(Oh dear, this is starting to get longer than I intended, and I still didn’t mention the Masquerade or the Regency ball or the Steampunk-themed high tea. That’s because I didn’t actually go to any of them, but I was rather pleased that things like that were there for people who like that sort of thing.)

If I hadn’t been at least a vaguely responsible parent, I’d probably have done what most of the interstate con attendees did, which was to stay up all night nattering in bars and getting roaring drunk in room parties. I suspect that’s where all the most interesting conversations were taking place.

Not being an experienced con-goer I wouldn’t know. Tell you what though, if all Australian speculation fiction cons are as wonderful, as informative and as much fun as Conflux 9, then I have every intention of making a habit of this con-going thing.

October 31, 2012

MRP Day 30 – New Star Wars (A cautious woohoo!)

Filed under: geekery,news of the day,the month of relentless positivity — lexifab @ 11:19 am

Twitter is alive this morning with the horrific groans of an internet-stopping nerdgasm [1] with the news that Disney has paid something like four billion bucks to prise the mouldering corpses of the Star Wars and Indiana Jones franchises out of George Lucas’ gold-plated fingers.

Despite the prequel trilogy – about which I will say nothing because this is the Month of Relentless Positivity and I have almost nothing positive to say about them – I am still more or less a Star Wars fan, in theory if not in practise. Back when bubble gum cards were a thing, I remember my brothers and I collecting the first Topps The Empire Strikes Back series with passionate intensity. I think between us we managed to complete one set, but we must have had about thirty of that one card showing Luke in the bacta tank. Star Wars was never my top fandom (that would be Doctor Who) and over the years it has slipped below Star Trek (or at least some of Star Trek), Babylon 5  and other mass-culture fictional universes in terms of my enthusiasm.

That said, there are obviously good stories that can be told in the setting – The Knights of the Old Republic games are great (well, I didn’t play the MMO, but I heard good things about the storylines), and I’ve enjoyed the few episodes of the Clone Wars animated series that I’ve watched, even though it focuses on characters from the prequels. I have been waiting with cautious optimism for the live action television series that has been in production for the past couple of years [2].

I’m primed, in other words, for there to be new Star Wars – as long as it’s good. And as John Scalzi points out, putting the setting into the hands of the rapacious Disney entertainment megaglomerate might not seem like a great fit for creative freedom, but both Pixar and Marvel have gone from strength to strength since being added to the Empire of the Mouse.

So I’m hopeful we can look forward to the usual cutting-edge visual design that has always been a hallmark of the Star Wars movies (even the prequels) being placed in the service of good storytelling (which was only ever a hallmark of Empire, and arguably Star Wars [3]). At the very least, I hope they will make films that I would be happy to show to my kids before they are teenagers, unlike the prequels. We will see soon enough though. The first new movie – Episode 7, apparently – is scheduled for release in 2015, with two more sequels by the end of the decade.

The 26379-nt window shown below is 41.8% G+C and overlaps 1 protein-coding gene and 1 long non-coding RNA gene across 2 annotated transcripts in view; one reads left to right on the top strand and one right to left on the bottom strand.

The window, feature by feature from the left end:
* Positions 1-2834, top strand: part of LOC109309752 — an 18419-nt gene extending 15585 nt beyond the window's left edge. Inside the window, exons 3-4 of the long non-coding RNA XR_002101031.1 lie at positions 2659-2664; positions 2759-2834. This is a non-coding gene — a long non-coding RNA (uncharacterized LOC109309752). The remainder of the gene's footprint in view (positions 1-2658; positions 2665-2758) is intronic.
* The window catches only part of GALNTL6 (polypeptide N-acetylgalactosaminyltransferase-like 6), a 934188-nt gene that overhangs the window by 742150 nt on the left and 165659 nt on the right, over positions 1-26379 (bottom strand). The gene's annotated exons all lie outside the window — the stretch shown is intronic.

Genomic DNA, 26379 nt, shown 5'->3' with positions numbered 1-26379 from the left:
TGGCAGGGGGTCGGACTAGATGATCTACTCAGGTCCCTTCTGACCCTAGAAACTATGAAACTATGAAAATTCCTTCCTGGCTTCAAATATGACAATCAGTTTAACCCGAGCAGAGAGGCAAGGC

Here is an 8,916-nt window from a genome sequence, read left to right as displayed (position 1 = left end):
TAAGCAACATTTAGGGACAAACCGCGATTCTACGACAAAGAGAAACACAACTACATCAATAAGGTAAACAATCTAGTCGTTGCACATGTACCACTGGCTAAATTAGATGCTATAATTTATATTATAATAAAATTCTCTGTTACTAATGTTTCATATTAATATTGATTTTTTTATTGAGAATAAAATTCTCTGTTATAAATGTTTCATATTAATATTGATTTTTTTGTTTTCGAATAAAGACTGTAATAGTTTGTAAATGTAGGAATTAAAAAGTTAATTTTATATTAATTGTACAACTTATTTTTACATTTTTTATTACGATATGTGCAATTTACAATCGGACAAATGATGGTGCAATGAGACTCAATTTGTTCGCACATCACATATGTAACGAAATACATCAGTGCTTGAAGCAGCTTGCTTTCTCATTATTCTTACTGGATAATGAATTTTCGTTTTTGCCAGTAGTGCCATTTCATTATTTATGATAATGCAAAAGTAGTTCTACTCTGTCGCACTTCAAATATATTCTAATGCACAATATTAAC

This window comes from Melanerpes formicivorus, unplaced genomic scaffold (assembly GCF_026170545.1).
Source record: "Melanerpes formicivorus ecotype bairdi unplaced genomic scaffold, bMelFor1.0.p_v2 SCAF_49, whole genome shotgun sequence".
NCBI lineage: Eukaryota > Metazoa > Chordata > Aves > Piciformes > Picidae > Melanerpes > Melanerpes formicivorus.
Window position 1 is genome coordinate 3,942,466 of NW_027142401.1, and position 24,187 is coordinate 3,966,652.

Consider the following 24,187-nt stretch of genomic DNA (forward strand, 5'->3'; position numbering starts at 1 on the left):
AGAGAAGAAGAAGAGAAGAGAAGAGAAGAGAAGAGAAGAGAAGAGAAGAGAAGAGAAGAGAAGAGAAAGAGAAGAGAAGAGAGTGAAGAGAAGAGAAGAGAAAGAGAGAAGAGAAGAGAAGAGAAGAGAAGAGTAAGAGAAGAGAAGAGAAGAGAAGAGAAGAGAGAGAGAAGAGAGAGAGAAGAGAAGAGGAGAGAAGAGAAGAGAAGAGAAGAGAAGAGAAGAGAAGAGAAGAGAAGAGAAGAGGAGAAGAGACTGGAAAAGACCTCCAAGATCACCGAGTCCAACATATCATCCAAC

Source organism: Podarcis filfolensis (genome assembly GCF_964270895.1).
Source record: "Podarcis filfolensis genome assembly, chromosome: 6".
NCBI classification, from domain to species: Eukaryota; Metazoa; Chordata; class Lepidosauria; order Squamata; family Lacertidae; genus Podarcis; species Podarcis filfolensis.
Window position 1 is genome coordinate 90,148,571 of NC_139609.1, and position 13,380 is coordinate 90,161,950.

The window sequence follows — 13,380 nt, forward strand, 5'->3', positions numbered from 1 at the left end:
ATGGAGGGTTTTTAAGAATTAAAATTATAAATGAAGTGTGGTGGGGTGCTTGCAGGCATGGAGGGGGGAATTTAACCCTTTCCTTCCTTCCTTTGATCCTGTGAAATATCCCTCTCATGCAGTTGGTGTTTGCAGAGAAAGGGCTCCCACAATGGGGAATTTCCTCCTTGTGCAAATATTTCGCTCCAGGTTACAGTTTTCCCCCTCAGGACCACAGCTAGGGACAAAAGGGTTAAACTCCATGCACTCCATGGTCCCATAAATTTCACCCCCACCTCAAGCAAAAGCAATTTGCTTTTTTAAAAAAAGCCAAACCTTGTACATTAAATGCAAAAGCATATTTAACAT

Then again, perhaps more interesting is that the Disney-Lucas deal includes the LucasArts games properties, which means in theory we might also one day see Monkey Island or Grim Fandango up on the big screen. And that would be hot.

 

[1] Which unfortunately is drowning out coverage of the post-hurricane recovery on the US east cost and basically everything else that might be happening somewhere on Earth.

[2] Come to think of it, I haven’t heard anything about that for a while. Wonder if this development will kill that project stone dead?

[3] Nobody actually calls it A New Hope, right?

May 30, 2012

Wednesdays are linkspam days

Filed under: geekery,the interweb she provides,Uncategorized,wordsmithery — lexifab @ 3:43 pm

I’m halfway through a bunch of things and coming up on my self-imposed deadline to finish things. So instead of starting something new to post up here, I’m just going to flag a bunch of things that caught my interest when I was supposed to be paying attention to something else.

Recently Neil Gaiman did a speech to the 2012 graduating class from University of the Arts in Philly about living a life in the creative arts. It’s wonderful. But at 15 minutes it is rather too long for my internet-atrophied attention span to follow [1], so instead, here is a rather awesome cartoon version.

Ticonderoga Press has announced the table of contents from its upcoming The Year’s Best Australian Fantasy and Horror 2011 anthology. Having read four of the stories from a list of 32 and found all of them to be top-notch, I have already decided to pick this one up (due in July) and am hunting around my local bookstores for the 2010 collection.

Stunning (and completely spoilery) plot analysis of The Avengers: http://exurbe.com/?p=1368  If you have seen the movie and came away with the infinitessimally faint hint of dissatisfaction that perhaps the cunning and complexity of the villain’s scheme was not quite up to the standard traditionally ascribed to him, then read this essay and marvel at its subtle genius [2]

Next week I am going to plug a bunch of podcasts. You have been warned.

 

[1] Not really. Go watch the vid. Or just listen to it. Gaiman is terrific.

[2] Which goes almost wholly unrevealed amidst the witty snarking and multi-’splosion hijinks [3]

[3] By the way The Avengers is making a serious play in my head for the best action movie of all time, though I suspect on subsequent viewings it will again lose ground to the masterwork that is Die Hard. But it is, I contend, better on every level than any of the Indiana Jones or Star Wars movies.